Growth Poles. Related concepts
In the economic and political international community, the term “growth pole" began to be used more often in recent years, referring to an economy whose growth spills over to other economies, and thus helps in the process of growth in other economies, the quantitative contribution of the economy leading to global growth, supported by the power of internal links. In this way, a growth pole is not just a hive of economic activity, but is also able to stimulate economic activity in the countries with which it has strong ties. The concept of terminal growth may be analyzed from the point of view of power distribution and polarization. The concept of global growth poles differs somewhat from that of growth poles conceptualized regional, national or geographic space, to the extent that the nature of international economic relations differs economic ties in the national or regional level, and not just in the scale. Even when used on a global scale, the term “growth pole “is not always used consistently. Some generalizations, however, can be made to understand the term also in qualitative sense.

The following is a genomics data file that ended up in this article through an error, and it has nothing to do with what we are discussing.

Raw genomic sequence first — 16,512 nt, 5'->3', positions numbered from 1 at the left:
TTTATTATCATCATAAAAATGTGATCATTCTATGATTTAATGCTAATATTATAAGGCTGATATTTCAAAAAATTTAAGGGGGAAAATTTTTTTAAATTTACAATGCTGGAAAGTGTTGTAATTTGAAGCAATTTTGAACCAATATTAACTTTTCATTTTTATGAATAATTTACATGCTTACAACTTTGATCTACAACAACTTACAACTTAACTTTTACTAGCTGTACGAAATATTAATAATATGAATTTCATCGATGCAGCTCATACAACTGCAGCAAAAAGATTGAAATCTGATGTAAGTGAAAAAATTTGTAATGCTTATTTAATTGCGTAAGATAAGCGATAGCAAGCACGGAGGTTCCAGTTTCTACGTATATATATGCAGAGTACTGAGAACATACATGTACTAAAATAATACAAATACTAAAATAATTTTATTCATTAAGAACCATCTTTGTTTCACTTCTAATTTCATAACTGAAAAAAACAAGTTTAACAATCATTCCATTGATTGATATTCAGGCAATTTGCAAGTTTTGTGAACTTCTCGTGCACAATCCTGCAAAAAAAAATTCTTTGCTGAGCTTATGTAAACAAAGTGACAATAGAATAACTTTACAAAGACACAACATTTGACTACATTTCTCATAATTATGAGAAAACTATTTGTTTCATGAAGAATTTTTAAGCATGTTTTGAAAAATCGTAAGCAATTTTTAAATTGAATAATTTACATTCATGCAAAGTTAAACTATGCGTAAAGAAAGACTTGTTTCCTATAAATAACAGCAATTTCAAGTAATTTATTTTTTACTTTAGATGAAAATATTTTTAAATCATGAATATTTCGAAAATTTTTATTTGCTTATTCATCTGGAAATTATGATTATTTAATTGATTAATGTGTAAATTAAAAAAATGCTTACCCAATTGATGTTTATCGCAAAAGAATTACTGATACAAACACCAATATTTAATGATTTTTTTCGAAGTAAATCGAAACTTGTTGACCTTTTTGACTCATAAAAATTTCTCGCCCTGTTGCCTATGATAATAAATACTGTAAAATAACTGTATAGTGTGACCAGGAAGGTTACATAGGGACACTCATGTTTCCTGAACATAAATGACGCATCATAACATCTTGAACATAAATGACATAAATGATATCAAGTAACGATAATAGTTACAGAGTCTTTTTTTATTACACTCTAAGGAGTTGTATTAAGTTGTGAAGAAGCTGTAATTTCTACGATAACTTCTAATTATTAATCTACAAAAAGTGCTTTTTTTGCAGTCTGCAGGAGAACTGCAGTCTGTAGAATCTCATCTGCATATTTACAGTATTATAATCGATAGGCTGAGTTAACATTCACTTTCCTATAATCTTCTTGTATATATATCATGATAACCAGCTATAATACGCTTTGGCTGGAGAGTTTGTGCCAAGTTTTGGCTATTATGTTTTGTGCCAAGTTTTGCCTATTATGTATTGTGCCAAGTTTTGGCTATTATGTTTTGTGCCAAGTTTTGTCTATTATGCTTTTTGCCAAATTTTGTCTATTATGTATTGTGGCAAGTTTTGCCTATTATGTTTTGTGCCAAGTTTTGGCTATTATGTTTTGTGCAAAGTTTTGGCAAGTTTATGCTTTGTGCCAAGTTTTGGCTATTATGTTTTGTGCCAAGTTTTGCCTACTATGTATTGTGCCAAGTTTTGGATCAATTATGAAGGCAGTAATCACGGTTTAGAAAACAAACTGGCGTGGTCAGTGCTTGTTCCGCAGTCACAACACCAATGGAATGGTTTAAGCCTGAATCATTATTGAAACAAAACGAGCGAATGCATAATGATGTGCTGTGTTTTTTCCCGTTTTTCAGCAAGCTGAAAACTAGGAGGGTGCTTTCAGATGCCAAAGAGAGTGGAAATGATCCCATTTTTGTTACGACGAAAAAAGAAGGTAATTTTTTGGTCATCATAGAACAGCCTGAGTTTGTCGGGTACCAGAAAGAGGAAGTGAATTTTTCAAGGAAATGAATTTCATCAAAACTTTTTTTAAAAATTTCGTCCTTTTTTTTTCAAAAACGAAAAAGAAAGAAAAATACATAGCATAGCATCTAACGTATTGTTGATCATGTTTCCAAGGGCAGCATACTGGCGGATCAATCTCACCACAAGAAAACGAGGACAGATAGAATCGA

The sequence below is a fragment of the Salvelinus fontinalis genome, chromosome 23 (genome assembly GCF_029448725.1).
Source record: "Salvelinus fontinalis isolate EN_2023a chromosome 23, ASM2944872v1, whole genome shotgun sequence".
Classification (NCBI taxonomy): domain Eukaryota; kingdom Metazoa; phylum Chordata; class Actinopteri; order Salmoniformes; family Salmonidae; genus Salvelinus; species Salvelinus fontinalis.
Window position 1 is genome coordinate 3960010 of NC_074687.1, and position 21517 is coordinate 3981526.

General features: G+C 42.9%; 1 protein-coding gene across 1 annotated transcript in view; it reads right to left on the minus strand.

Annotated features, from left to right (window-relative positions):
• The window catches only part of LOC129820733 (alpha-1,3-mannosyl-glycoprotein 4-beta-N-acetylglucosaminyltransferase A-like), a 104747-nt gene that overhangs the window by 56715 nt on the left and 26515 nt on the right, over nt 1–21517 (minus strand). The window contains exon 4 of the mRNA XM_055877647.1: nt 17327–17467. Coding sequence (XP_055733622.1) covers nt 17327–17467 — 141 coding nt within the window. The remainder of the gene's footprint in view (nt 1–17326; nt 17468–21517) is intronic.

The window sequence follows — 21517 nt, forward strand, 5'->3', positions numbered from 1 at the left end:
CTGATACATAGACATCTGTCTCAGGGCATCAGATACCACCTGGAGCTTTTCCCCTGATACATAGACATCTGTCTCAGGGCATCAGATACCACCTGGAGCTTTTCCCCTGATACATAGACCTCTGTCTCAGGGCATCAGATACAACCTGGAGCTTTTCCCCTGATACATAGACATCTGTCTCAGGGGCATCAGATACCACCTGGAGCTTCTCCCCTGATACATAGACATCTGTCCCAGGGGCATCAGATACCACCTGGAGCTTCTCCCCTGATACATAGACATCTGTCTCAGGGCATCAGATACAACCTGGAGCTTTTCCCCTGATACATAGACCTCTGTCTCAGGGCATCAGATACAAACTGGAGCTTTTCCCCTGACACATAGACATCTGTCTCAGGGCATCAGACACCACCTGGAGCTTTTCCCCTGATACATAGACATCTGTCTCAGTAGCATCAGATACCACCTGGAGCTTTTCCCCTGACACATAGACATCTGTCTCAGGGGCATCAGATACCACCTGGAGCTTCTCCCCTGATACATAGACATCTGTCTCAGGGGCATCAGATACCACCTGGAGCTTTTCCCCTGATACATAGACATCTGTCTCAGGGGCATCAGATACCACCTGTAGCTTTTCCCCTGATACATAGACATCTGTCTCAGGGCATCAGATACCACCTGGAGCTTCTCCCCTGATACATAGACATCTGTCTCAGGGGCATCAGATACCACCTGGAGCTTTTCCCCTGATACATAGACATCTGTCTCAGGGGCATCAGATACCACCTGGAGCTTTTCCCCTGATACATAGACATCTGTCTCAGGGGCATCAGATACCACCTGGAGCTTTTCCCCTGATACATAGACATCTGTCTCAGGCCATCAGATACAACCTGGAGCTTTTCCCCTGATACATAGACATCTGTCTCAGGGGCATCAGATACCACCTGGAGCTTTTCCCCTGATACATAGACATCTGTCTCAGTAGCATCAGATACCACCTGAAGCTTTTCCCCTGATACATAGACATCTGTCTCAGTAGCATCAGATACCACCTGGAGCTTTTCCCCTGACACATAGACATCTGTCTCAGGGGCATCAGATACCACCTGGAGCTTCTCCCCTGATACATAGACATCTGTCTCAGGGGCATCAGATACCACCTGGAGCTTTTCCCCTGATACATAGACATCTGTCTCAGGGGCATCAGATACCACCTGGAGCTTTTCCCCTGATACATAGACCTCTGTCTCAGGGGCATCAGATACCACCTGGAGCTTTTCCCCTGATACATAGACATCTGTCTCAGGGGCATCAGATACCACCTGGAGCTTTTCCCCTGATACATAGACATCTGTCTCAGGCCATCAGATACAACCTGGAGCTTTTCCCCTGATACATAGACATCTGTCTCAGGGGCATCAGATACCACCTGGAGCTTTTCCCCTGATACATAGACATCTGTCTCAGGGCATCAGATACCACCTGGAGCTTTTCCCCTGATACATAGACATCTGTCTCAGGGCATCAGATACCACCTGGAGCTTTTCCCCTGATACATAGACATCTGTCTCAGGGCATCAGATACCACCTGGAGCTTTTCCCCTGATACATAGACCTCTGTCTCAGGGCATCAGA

Volume (Year): 6 (2014)
Issue (Month): 2 (June)
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References listed on IDEAS
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- Philippe Aghion & Peter Howitt, 1997. "Endogenous Growth Theory," MIT Press Books, The MIT Press, edition 1, volume 1, number 0262011662, June.
- Robert M. Solow, 1956. "A Contribution to the Theory of Economic Growth," The Quarterly Journal of Economics, Oxford University Press, vol. 70(1), pages 65-94.
- Margaret S. McMillan & Dani Rodrik, 2011.
"Globalization, Structural Change and Productivity Growth,"
NBER Working Papers
17143, National Bureau of Economic Research, Inc.
- McMillan, Margaret & Rodrik, Dani, 2012. "Globalization, structural change, and productivity growth:," IFPRI discussion papers 1160, International Food Policy Research Institute (IFPRI).
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